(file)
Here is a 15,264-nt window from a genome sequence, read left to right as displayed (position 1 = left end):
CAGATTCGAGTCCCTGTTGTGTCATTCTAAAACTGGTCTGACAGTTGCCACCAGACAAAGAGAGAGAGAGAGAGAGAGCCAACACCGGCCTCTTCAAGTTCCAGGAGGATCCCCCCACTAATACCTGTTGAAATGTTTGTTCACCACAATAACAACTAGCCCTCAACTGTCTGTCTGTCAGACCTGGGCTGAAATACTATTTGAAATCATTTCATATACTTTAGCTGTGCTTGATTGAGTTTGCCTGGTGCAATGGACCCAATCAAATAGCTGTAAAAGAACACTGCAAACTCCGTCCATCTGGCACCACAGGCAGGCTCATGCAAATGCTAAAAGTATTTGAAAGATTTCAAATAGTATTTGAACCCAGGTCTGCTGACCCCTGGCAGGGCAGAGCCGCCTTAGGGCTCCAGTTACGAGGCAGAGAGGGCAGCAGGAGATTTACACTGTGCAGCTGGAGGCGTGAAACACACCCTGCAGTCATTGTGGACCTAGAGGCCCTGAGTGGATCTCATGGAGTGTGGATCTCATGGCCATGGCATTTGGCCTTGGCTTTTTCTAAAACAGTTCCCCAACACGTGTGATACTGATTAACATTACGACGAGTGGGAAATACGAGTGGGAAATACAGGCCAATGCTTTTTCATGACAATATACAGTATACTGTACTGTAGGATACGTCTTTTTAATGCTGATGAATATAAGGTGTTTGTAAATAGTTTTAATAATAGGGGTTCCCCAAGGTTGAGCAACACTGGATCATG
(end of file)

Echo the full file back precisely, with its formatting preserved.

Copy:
Here is a 15,264-nt window from a genome sequence, read left to right as displayed (position 1 = left end):
CAGATTCGAGTCCCTGTTGTGTCATTCTAAAACTGGTCTGACAGTTGCCACCAGACAAAGAGAGAGAGAGAGAGAGAGCCAACACCGGCCTCTTCAAGTTCCAGGAGGATCCCCCCACTAATACCTGTTGAAATGTTTGTTCACCACAATAACAACTAGCCCTCAACTGTCTGTCTGTCAGACCTGGGCTGAAATACTATTTGAAATCATTTCATATACTTTAGCTGTGCTTGATTGAGTTTGCCTGGTGCAATGGACCCAATCAAATAGCTGTAAAAGAACACTGCAAACTCCGTCCATCTGGCACCACAGGCAGGCTCATGCAAATGCTAAAAGTATTTGAAAGATTTCAAATAGTATTTGAACCCAGGTCTGCTGACCCCTGGCAGGGCAGAGCCGCCTTAGGGCTCCAGTTACGAGGCAGAGAGGGCAGCAGGAGATTTACACTGTGCAGCTGGAGGCGTGAAACACACCCTGCAGTCATTGTGGACCTAGAGGCCCTGAGTGGATCTCATGGAGTGTGGATCTCATGGCCATGGCATTTGGCCTTGGCTTTTTCTAAAACAGTTCCCCAACACGTGTGATACTGATTAACATTACGACGAGTGGGAAATACGAGTGGGAAATACAGGCCAATGCTTTTTCATGACAATATACAGTATACTGTACTGTAGGATACGTCTTTTTAATGCTGATGAATATAAGGTGTTTGTAAATAGTTTTAATAATAGGGGTTCCCCAAGGTTGAGCAACACTGGATCATG